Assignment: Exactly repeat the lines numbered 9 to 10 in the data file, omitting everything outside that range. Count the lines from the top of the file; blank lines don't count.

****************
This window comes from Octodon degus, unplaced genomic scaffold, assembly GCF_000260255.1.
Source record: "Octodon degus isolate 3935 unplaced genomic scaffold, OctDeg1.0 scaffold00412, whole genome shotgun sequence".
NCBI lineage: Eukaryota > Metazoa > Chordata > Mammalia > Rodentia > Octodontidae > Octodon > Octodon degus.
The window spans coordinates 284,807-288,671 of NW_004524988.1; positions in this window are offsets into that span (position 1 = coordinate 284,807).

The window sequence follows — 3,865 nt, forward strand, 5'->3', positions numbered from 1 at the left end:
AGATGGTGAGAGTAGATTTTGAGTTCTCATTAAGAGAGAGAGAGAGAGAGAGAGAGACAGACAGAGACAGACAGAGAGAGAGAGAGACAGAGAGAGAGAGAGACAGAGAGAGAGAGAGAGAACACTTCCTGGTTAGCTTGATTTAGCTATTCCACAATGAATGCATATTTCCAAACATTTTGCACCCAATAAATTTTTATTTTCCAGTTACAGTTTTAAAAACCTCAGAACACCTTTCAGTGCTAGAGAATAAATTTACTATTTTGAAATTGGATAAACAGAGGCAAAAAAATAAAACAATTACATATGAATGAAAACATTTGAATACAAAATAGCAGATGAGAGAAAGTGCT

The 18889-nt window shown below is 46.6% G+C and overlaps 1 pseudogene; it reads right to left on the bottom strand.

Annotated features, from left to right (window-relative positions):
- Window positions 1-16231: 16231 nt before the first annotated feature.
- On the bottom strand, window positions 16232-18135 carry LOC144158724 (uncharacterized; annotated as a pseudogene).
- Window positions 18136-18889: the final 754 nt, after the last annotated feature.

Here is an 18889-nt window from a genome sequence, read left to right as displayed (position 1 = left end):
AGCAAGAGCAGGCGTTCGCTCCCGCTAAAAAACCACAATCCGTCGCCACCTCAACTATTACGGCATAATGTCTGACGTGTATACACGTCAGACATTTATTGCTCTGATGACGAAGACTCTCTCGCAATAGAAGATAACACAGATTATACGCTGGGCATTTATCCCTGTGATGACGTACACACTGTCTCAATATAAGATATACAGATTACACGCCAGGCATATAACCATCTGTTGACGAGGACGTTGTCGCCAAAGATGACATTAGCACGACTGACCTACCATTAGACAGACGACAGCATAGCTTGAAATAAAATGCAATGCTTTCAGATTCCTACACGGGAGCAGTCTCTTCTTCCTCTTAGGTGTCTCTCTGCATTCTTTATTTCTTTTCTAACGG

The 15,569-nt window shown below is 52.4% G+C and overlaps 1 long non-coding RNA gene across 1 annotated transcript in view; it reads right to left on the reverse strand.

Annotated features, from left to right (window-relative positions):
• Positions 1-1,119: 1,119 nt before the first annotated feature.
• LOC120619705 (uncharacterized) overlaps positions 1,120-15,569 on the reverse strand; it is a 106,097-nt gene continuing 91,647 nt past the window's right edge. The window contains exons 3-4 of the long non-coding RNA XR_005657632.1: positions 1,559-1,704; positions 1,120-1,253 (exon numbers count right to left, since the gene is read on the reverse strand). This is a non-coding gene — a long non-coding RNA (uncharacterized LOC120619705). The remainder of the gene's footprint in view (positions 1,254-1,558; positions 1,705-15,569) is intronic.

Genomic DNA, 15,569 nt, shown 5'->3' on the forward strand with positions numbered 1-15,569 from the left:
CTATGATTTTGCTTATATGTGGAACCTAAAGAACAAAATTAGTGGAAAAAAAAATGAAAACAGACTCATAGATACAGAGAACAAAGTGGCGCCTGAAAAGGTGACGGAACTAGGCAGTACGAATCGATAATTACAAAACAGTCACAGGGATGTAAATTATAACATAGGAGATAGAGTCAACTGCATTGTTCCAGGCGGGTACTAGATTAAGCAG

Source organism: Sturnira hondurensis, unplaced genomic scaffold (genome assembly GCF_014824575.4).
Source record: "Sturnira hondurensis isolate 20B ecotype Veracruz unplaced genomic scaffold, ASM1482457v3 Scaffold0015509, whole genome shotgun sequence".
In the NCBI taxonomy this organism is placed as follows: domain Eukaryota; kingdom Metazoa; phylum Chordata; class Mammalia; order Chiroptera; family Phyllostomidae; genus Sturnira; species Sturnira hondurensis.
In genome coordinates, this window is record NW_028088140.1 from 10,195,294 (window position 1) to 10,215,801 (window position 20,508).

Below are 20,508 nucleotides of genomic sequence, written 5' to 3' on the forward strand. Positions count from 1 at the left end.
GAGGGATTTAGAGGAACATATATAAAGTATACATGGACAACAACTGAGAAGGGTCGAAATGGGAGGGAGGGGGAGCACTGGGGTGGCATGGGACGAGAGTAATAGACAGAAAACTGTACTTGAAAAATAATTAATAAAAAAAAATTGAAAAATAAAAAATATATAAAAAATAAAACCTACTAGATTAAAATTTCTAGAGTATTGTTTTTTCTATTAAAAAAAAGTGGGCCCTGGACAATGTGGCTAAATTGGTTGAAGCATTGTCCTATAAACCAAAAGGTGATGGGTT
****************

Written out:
- Window positions 1-16231: 16231 nt before the first annotated feature.
- On the bottom strand, window positions 16232-18135 carry LOC144158724 (uncharacterized; annotated as a pseudogene).